Somewhat related to my work on social cost. Here is the abstract:
More than one hundred years ago, the U.S. Supreme Court started to refer to social science evidence in its judgments. However, this has not resonated with many constitutional courts outside the United States, in particular in continental Europe. This contribution has a twofold aim. First, it tries to show that legal reasoning in constitutional law is often based on empirical assumptions so that there is a strong need for the use of social sciences. However, constitutional courts often lack the necessary expertise to deal with empirical questions. Therefore, I will discuss three potential strategies to make use of social science evidence. Judges can interpret social facts on their own, they can afford a margin of appreciation to the legislator, or they can defer the question to social science experts. It will be argued that none of these strategies is satisfactory so that courts will have to employ a combination of different strategies. In order to illustrate the argument, I will discuss decisions of different jurisdictions, including the United States, Canada, Germany and South Africa.
From the article:
The discussion on the role of social sciences in constitutional adjudication has a long history. More than one hundred years ago, the U.S. Supreme Court acknowledged that social science ev- idence can play a significant role in the interpretation of the constitution.1 In Muller v. Oregon, the Court had to decide whether labor regulation for the protection of women violated the due process clause of the Fourteenth Amendment of the U.S. Constitution.2 It based its argument on social science evidence showing that women were in need of labor protection and concluded that the legislature had a rational basis for enacting the statute. Nearly half a century later, the Su- preme Court used social science evidence at the heart of another groundbreaking decision. In Brown v. Board of Education, the Court used psychological evidence to establish that the racial segregation of schools caused psychological harm to black students and thus violated the Equal Protection Clause of the Fourteenth Amendment.3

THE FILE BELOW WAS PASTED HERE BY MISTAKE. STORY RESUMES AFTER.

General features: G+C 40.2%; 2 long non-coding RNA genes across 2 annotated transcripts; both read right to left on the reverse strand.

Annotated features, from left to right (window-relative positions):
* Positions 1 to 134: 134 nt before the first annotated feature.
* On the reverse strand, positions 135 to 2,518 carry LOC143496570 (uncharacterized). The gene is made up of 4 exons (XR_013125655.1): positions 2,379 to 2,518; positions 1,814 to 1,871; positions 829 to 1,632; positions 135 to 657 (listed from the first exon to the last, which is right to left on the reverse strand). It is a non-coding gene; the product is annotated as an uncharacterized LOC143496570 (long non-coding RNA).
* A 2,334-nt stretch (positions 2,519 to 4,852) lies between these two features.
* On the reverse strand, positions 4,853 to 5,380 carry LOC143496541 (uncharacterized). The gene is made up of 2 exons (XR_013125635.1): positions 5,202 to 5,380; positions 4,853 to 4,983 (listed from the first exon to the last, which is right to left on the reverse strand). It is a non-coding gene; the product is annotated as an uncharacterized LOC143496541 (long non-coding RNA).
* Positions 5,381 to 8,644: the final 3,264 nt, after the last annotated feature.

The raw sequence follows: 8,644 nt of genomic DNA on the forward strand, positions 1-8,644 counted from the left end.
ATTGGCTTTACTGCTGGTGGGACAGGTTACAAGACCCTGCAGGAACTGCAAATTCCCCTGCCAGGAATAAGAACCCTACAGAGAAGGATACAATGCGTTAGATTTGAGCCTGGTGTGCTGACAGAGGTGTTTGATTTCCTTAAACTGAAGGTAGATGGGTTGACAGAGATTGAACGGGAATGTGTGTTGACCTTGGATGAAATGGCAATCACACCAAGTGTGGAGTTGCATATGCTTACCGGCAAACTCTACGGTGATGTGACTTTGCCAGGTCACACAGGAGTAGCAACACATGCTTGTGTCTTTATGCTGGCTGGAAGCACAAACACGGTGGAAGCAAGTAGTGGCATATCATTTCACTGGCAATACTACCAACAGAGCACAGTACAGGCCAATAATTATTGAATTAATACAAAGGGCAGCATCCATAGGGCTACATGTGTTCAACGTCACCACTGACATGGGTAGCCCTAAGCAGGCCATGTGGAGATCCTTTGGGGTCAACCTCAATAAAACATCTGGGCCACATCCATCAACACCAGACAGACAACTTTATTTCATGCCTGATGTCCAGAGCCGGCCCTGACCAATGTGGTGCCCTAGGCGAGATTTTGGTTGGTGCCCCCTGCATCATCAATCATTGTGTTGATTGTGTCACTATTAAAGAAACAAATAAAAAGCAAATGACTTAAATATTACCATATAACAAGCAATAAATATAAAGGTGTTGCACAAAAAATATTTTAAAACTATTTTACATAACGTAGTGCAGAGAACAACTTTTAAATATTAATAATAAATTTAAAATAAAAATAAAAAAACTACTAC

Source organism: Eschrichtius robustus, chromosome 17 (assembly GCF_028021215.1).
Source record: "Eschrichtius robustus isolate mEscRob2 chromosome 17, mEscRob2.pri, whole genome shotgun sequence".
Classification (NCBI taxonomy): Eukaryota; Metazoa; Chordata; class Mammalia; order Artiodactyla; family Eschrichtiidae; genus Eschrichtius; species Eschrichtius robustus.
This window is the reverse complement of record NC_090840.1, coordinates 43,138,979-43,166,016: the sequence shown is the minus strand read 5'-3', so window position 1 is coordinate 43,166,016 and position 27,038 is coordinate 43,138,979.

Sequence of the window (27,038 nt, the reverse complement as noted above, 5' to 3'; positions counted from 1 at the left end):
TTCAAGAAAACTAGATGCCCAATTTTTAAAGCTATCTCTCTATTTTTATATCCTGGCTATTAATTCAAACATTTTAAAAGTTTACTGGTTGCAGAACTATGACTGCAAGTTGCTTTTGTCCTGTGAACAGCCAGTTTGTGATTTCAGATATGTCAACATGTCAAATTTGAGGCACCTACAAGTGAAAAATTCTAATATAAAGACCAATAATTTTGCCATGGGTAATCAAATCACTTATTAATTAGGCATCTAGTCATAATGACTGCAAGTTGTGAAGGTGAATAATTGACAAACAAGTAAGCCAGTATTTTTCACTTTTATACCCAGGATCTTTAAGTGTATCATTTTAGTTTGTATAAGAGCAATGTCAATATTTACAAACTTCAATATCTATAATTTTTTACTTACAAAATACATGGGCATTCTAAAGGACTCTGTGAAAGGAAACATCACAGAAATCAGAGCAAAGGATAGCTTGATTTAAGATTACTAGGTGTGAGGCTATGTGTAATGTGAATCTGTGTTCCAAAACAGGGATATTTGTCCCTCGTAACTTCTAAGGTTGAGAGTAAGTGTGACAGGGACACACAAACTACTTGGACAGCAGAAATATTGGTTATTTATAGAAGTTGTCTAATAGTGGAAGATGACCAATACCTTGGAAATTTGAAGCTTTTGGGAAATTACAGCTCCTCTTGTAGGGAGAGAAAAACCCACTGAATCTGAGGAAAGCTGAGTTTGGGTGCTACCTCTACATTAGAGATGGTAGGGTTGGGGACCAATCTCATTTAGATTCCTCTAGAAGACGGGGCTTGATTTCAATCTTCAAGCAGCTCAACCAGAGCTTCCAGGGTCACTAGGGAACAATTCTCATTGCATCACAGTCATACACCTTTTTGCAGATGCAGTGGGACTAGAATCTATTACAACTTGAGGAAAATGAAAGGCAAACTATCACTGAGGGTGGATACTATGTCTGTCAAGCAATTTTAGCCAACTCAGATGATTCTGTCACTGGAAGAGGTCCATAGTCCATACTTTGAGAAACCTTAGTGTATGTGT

However, this long history of the use of social science evidence in U.S. constitutional law has not resonated with many other constitutional courts. In particular in continental constitutional adjudication, social science approaches play a marginal role. Although economic thinking has some influence on the scholarship in private or antitrust law on the European continent,4 the same development cannot be observed in the realm of constitutional law.5 There are probably two principal reasons for this observation. On the one hand, the most popular social science ap- proach in legal scholarship is the economic analysis of law. This economic analysis is often based on micro-economic theory, which deals with the interaction of individuals. Constitutional law often deals with societal phenomena that are considerably broader and for which the toolkit of micro-economic theory often does not fit. …
This contribution will draw on examples from four different jurisdictions in order to show the necessity, but also to highlight the difficulties of using social sciences in constitutional adjudica- tion. I have chosen two jurisdictions, which are rather reluctant to deal with social sciences – Germany and South Africa –, as well as two, the Canadian and the US American, where the so- cial science implications of constitutional decisions are commonly discussed and reflected. The argument of this contribution will be unfolded in two steps. The first part will demonstrate that normative arguments are often based on implicit empirical assumptions. It will illustrate that constitutional courts often avoid to second-guess these empirical assumptions, although they are indispensable elements of their argument. The second part will compare three different strategies of constitutional courts to deal with the empirical implications of their decisions: courts can con- cede a margin of appreciation to the legislator, they can defer the empirical questions of their decisions to expert witnesses, or they can answer the empirical questions themselves. However, it is argued that each of these strategies has serious shortcomings. Therefore, courts need to combine different strategies.